It was within the grasp surely of Burning Star Core. We raved about these little fuckers an issue or two ago and they’ve only grown in amazingness. The violin slicing Spencer Yeh, electronix arbiter Mike Shiflet and drummer Trevor Tremaine had spent the last 36 hours noise slamming in the pits, from the Hair Police Friday kill-down to last night’s Tony Conrad mind-crush. They were ready to slay and they did and in their own time. They didn’t beat off and blast, they let the music take its own path and guided it masterfully. Zipper fuck violin amp rock intershot with improvised quarktronix grabbed us back into the beast. It was topped off with Hair Police’s Mike Connelly joining for a vocal necksnap and we were on our way to a fucking killer day of sickness. Connelly’s Gods of Tundra label has just released the Amplified Body Sound cassette and we suggest you grab a couple now.

Into a room abrim with pariah visions, shuffled the crown prince of outsider U.S.A.: the soul-blamming persona of Arthur Doyle. Arthur has heard the noise of God penetrate Satan’s sacrum in more ways than most of these pups have had teeth in mouth, but does he lord this wild wind about their shells? Naught! He calls a dog a dog, and today he was the diva with the hand cream notion. His recorder and voice songs were gracious Nivea to the grey matter of towelette consciousness. The ladies in attendance I saw, Heather Leigh Murray of Scorces and Rita Ackermann of Angelblood, silently evoked this man’s great hands in bliss everlasting with smiles and eyes betwinked. Arthur Doyle can lay waste to any jaded preconception and though today’s salutation was noteful for its brevity it was nevertheless relentlessly religious.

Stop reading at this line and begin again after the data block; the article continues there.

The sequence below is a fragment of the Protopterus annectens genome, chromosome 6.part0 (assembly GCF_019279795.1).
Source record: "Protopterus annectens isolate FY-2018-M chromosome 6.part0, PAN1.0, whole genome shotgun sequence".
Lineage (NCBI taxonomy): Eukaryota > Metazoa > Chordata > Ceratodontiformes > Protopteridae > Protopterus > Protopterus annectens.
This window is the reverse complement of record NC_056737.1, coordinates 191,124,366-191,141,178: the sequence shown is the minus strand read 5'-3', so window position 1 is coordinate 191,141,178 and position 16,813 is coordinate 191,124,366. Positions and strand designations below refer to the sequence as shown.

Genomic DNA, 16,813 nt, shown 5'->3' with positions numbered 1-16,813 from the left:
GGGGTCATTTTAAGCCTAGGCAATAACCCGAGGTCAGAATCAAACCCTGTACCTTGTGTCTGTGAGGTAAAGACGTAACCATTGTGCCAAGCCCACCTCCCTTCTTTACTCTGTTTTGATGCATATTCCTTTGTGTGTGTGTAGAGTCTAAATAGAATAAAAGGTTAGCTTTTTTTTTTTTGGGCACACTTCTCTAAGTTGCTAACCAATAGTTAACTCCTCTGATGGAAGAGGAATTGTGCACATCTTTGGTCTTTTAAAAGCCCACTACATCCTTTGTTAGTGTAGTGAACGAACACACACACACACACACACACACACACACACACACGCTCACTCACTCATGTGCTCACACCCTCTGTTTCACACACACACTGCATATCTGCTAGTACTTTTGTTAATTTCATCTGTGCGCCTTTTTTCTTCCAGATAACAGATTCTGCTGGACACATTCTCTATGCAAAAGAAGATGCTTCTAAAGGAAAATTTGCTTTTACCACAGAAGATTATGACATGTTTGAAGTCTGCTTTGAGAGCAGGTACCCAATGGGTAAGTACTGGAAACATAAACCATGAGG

An event a lot of us were salivating for was the appearance of Dead Machines, the romantik-noise union betwixt John Olson and Tovah O’Rourke. Olson runs American Tapes, possibly the most recognized of contemporary U.S. underground noisetronix labels. It’s also one of the most infuriating as releases come roughshod out of the gate in extreme micro numbers (editions of 15 are not unusual) and are discontinued post haste. And their iconography is hardcore psychoslash making them rather difficult to differentiate. Which, of course, is their beauty, as it constitutes a universe of living music. The label is just past its 300th release with no sign of slowing down. Since Tovah (ex-Golden Calves) relocated to Michigan to take Olson’s hand in sacramental rite, as well as to do her own thing, she’s released some of the coolest sounds from the American Tapes factory to date. Together they’ve exhibited stretches of improvised junk machine counterplay which bring to mind a feminized Wolf Eyes with a gonad butter dish of bohunk. Olson is insane in his fabric splitting military fatigue t-shirt and drink-fight-and-fuck keychain belt and Tovah is resplendent in her natural gorgeousness. When Olson walks over, kisses her, grabs the mic and proclaims “fuck the cops,” you know you’re at the center of the universe. If only just for a while. They have a one-sided handcut LP “The Things” (edition of 15 – available as of press time but probably long gone). There’s a great cassette in a large edition of 40 called “Future Funerals” which is really the real deal.